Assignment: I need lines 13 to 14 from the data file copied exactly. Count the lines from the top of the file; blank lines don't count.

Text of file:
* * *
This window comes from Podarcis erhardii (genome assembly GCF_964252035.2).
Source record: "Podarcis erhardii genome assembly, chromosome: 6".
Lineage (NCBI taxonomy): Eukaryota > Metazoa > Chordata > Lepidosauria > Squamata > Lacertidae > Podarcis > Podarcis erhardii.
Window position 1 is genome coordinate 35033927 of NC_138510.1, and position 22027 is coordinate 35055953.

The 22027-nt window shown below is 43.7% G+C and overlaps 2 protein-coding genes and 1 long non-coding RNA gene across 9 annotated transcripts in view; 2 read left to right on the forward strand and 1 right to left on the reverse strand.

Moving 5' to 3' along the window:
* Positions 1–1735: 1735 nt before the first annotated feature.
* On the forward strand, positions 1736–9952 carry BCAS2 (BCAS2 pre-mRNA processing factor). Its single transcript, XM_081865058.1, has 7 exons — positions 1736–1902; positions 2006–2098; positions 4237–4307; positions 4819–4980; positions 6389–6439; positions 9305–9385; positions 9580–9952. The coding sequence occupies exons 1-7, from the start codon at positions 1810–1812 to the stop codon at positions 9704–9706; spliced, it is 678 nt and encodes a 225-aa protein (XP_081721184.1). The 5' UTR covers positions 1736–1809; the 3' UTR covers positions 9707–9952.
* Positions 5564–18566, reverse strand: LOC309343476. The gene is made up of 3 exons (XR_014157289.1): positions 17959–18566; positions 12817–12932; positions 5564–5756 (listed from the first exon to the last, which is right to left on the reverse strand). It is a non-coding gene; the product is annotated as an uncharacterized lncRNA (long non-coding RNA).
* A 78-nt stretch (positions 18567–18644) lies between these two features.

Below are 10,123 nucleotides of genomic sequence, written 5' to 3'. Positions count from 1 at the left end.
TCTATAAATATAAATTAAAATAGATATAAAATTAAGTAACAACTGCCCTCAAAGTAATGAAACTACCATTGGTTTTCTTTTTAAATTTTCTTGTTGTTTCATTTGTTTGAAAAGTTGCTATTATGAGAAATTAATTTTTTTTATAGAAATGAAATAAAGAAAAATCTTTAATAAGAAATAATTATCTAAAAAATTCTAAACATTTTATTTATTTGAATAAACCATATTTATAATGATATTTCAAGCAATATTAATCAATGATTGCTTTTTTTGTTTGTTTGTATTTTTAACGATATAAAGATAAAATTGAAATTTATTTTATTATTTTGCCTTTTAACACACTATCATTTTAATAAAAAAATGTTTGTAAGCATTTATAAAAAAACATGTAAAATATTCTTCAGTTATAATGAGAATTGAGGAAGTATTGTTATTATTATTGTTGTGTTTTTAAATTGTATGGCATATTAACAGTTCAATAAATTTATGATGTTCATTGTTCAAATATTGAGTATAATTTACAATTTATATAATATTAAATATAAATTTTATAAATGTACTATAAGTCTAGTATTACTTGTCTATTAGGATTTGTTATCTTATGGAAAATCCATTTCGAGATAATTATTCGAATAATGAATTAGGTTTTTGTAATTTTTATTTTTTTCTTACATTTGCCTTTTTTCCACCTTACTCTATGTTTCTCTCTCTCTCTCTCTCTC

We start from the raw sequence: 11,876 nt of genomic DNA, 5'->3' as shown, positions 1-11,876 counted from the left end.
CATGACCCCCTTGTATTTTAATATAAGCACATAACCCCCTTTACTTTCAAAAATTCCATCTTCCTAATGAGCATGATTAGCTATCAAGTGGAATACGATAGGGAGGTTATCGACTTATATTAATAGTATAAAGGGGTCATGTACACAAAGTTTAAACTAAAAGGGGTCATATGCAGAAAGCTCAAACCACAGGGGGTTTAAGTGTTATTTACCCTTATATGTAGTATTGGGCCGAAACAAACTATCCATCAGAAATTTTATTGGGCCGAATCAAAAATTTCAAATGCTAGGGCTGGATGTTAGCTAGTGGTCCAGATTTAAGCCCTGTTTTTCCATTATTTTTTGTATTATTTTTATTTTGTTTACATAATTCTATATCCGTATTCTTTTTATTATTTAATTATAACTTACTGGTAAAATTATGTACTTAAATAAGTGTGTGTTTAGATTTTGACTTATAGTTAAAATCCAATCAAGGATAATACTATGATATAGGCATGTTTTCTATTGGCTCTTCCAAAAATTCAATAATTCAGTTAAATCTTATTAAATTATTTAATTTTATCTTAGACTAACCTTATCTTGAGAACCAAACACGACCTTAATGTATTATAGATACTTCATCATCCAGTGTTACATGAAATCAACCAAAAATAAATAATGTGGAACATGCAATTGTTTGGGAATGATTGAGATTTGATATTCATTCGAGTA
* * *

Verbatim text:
We start from the raw sequence: 11,876 nt of genomic DNA, 5'->3' as shown, positions 1-11,876 counted from the left end.
CATGACCCCCTTGTATTTTAATATAAGCACATAACCCCCTTTACTTTCAAAAATTCCATCTTCCTAATGAGCATGATTAGCTATCAAGTGGAATACGATAGGGAGGTTATCGACTTATATTAATAGTATAAAGGGGTCATGTACACAAAGTTTAAACTAAAAGGGGTCATATGCAGAAAGCTCAAACCACAGGGGGTTTAAGTGTTATTTACCCTTATATGTAGTATTGGGCCGAAACAAACTATCCATCAGAAATTTTATTGGGCCGAATCAAAAATTTCAAATGCTAGGGCTGGATGTTAGCTAGTGGTCCAGATTTAAGCCCTGTTTTTCCATTATTTTTTGTATTATTTTTATTTTGTTTACATAATTCTATATCCGTATTCTTTTTATTATTTAATTATAACTTACTGGTAAAATTATGTACTTAAATAAGTGTGTGTTTAGATTTTGACTTATAGTTAAAATCCAATCAAGGATAATACTATGATATAGGCATGTTTTCTATTGGCTCTTCCAAAAATTCAATAATTCAGTTAAATCTTATTAAATTATTTAATTTTATCTTAGACTAACCTTATCTTGAGAACCAAACACGACCTTAATGTATTATAGATACTTCATCATCCAGTGTTACATGAAATCAACCAAAAATAAATAATGTGGAACATGCAATTGTTTGGGAATGATTGAGATTTGATATTCATTCGAGTA